In the wake of the disclosure of the Heartbleed OpenSSL vulnerability in April, your company’s security strategy may have skipped a beat. Join us to learn more about the ramifications and recovery from Heartbleed as experts from IBM X-Force share findings from the latest IBM X-Force Threat Intelligence Quarterly 3Q report. Join the webinar to learn more about: - The Immediate Aftermath of Heartbleed: Just one day after the disclosure, IBM Managed Security Services (MSS) witnessed attacks on customer networks spiking to 300,000 attacks in a 24-hour period. Find out why, despite a patch being issued, attacks are still ongoing. - One-Day Attacks: For one-day attacks, the goal of the attacker is to take advantage of the exposure window of organizations between when the patches are announced and when the patches are actually deployed. Learn what steps you can take to prepare your network. - Declining Vulnerability Disclosures: Vulnerability disclosures in the first half of 2014 are down compared to prior years. For those that were reported, like Heartbleed, the current CVSS v2 standard doesn’t necessarily reflect the actual risk the vulnerability may pose. Learn how the industry is adapting to assess these risks more accurately. View the full on-demand webcast: https://www2.gotomeeting.com/register/319495890
Open Heart Security: Reconstructing Your Protection Strategy
Michael HamelinLead X-Force Security Architect 2012 IBM CorporationIBM Security Systems# 2014 IBM Corporation 2014 IBM CorporationIBM Security Systems#
IBM X-Forceis the foundation for advanced security and threat research across the IBM Security Framework. 2013 IBM CorporationIBM Security SystemsAdvanced Security and Threat Research, which includes the X-Force team, is the foundation for many of the pillars in the security product portfolio.
As the team tasked with staying on top of the latest threats and vulnerabilities, the information it provides is a critical aspect of providing protection to the other parts of the framework. 2
IBM X-Force Research and DevelopmentVulnerabilityProtectionIPReputationAnti-SpamMalwareAnalysisWebApplicationControlURL / WebFilteringThe IBM X-Force MissionMonitor and evaluate the rapidly changing threat landscape Research new attack techniques and develop protection for tomorrows security challengesEducate our customers and the general publicIntegrate and distribute Threat Protection and Intelligence to make IBM solutions smarterExpert analysis and data sharing on the global threat landscapeZero-dayResearch 2013 IBM CorporationIBM Security SystemsCoverage20,000+ devices under contract15B+ events managed per day133 monitored countries (MSS)1,000+ security related patents100M+ customers protected from fraudulent transactionsDepth23B analyzed web pages & images7M spam & phishing attacks daily81K documented vulnerabilities860K malicious IP addressesMillions of unique malware samples
IBM X-Force monitors and analyzes the changing threat landscape. 2013 IBM CorporationIBM Security SystemsIBM X-Force has a long standing history as one of the best known commercial security research and development groups in the worldCan leverage security expertise across IBM to better understand what is happening in securityWork closely with IBM managed security services groupMonitor over 15B security events every day from nearly 4,000 security clients in over 133 countriesHave numerous intelligence sources: Global web crawler, probably biggest in world behind Google and BingSpam traps around the work database of more than 73k security vulnerability monitored every dayInternational spam collectorsAll of this is done to stay ahead of continuing threats for our customers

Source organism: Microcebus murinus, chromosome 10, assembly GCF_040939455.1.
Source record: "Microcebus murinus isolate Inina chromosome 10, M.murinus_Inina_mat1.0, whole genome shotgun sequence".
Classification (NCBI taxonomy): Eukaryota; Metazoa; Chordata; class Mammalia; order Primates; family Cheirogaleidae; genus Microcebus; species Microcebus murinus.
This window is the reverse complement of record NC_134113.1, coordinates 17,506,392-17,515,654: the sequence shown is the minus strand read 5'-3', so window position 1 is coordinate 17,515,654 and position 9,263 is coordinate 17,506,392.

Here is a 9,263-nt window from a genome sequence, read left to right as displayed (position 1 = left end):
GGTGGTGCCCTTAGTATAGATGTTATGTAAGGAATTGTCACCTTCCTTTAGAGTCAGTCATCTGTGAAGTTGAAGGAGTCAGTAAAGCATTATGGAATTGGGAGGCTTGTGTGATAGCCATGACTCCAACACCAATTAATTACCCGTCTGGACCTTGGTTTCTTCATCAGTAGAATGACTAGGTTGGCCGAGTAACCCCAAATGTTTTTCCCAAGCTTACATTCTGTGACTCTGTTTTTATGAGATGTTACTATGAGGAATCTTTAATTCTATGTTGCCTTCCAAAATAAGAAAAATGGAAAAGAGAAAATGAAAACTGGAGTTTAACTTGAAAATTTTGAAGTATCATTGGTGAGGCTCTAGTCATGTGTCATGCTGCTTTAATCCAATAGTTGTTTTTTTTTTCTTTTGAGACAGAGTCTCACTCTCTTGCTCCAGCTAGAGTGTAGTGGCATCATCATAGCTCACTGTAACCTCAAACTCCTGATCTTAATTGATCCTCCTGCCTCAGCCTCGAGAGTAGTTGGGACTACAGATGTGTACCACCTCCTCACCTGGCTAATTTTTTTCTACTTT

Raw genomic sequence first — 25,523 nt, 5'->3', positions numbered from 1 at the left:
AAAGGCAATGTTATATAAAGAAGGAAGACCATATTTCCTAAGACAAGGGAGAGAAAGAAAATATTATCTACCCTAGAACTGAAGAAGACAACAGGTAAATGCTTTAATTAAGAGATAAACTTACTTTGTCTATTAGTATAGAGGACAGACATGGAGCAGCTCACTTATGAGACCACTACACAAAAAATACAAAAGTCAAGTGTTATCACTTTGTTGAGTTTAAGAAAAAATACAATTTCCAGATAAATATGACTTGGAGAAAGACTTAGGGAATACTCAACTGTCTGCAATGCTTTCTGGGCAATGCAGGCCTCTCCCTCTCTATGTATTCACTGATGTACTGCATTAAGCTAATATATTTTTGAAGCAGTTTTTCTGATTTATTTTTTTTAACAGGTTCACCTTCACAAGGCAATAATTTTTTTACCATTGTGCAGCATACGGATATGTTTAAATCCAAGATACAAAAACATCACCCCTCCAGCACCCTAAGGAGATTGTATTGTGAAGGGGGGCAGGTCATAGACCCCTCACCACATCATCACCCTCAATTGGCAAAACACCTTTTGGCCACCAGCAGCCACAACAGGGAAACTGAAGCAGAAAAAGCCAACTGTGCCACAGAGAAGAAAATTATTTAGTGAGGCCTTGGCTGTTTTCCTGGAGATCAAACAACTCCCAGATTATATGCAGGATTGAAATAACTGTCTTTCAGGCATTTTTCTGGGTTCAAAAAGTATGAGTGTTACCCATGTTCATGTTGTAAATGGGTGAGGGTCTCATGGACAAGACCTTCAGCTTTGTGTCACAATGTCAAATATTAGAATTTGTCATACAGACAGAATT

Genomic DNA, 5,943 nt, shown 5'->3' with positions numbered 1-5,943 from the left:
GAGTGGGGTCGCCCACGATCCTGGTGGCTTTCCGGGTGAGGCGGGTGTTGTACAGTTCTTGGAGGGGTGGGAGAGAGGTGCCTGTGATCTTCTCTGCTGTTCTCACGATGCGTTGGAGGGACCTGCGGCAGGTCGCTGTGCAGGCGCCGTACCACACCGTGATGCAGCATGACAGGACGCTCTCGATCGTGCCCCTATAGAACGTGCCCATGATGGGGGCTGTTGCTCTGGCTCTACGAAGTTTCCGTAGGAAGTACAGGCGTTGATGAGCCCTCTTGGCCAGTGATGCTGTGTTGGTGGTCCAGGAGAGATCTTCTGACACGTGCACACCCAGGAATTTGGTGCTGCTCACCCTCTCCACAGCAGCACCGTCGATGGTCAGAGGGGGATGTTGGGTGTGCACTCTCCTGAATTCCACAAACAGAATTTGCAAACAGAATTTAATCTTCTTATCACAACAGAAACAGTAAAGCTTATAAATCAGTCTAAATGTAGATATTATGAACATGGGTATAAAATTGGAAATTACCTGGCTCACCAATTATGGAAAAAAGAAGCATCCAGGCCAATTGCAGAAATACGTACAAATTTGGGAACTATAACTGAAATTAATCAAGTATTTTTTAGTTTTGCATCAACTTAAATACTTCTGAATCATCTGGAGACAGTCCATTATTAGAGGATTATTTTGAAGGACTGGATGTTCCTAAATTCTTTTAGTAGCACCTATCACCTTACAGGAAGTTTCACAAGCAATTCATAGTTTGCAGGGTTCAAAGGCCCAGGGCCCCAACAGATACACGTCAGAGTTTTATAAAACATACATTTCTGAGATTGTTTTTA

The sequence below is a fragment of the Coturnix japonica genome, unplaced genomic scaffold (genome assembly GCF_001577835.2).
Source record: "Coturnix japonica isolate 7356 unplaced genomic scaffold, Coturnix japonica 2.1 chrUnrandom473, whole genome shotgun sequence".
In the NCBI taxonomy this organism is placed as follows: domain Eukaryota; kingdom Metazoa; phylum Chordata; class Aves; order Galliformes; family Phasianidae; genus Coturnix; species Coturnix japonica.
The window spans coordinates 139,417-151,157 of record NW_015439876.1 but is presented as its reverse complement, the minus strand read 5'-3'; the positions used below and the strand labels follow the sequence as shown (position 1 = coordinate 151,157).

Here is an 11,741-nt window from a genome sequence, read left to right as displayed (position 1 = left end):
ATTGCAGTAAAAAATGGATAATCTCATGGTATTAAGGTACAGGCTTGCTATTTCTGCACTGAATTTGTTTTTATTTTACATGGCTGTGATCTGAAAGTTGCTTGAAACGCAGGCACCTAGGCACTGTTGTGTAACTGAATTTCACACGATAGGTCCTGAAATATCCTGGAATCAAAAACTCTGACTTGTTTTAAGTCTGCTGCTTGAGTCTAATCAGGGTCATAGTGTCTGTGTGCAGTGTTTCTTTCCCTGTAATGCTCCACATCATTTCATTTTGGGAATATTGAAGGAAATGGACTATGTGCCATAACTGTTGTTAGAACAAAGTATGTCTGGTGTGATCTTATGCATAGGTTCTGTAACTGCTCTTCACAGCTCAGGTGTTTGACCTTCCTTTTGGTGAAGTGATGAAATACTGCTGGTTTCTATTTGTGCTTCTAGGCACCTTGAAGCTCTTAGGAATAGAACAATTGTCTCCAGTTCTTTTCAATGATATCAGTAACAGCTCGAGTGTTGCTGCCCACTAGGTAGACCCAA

Web crawler is particularly interested in files, images, or pages that contain malicious links or content. The team in Kassel Germany who builds our web crawler also developed an anti spam productWe have spam traps around the world, receive large amounts of spam so that we can analyze and understand the different types so that we can preemptively block that spamOur work covers 4 key areas:ResearchEnginesContent DeliverIndustry/Customer deliverables such as this X-Force report, blogs, articles, presentations and speaking engagements
More thanhalf a billion recordsof personally identifiable information (PII) were leaked in 2013. 2014 IBM CorporationIBM Security Systems#5
In April 2014, the Heartbleed vulnerability in the OpenSSL software library was disclosed.The bug is in the OpenSSL's implementation of the TLS/DTLS (transport layer security protocols) heartbeat extension (RFC6520), which could allow for the exfiltration of passwords, PII, and SSL certificate private keys.Source: What to Do to Protect against Heartbleed OpenSSL Vulnerability, SecurityIntelligence.com 2014 IBM CorporationIBM Security Systems#
Heartbleed attacks surged after the vulnerability disclosure.After Heartbleed was disclosed, IBM MSS witnessed over 300,000 attacks in 24 hrs, with an average of 3.47 attacks per second across the customer base. 2014 IBM CorporationIBM Security Systems#The April disclosure of the Heartbleed vulnerability in the OpenSSL library has been the security event this year, with attack traffic towards the MSS customer base peaking at more than 300,000 attacks in a single 24-hour period. Thats an average of 3.47 attacks per second for more than hundreds of customers!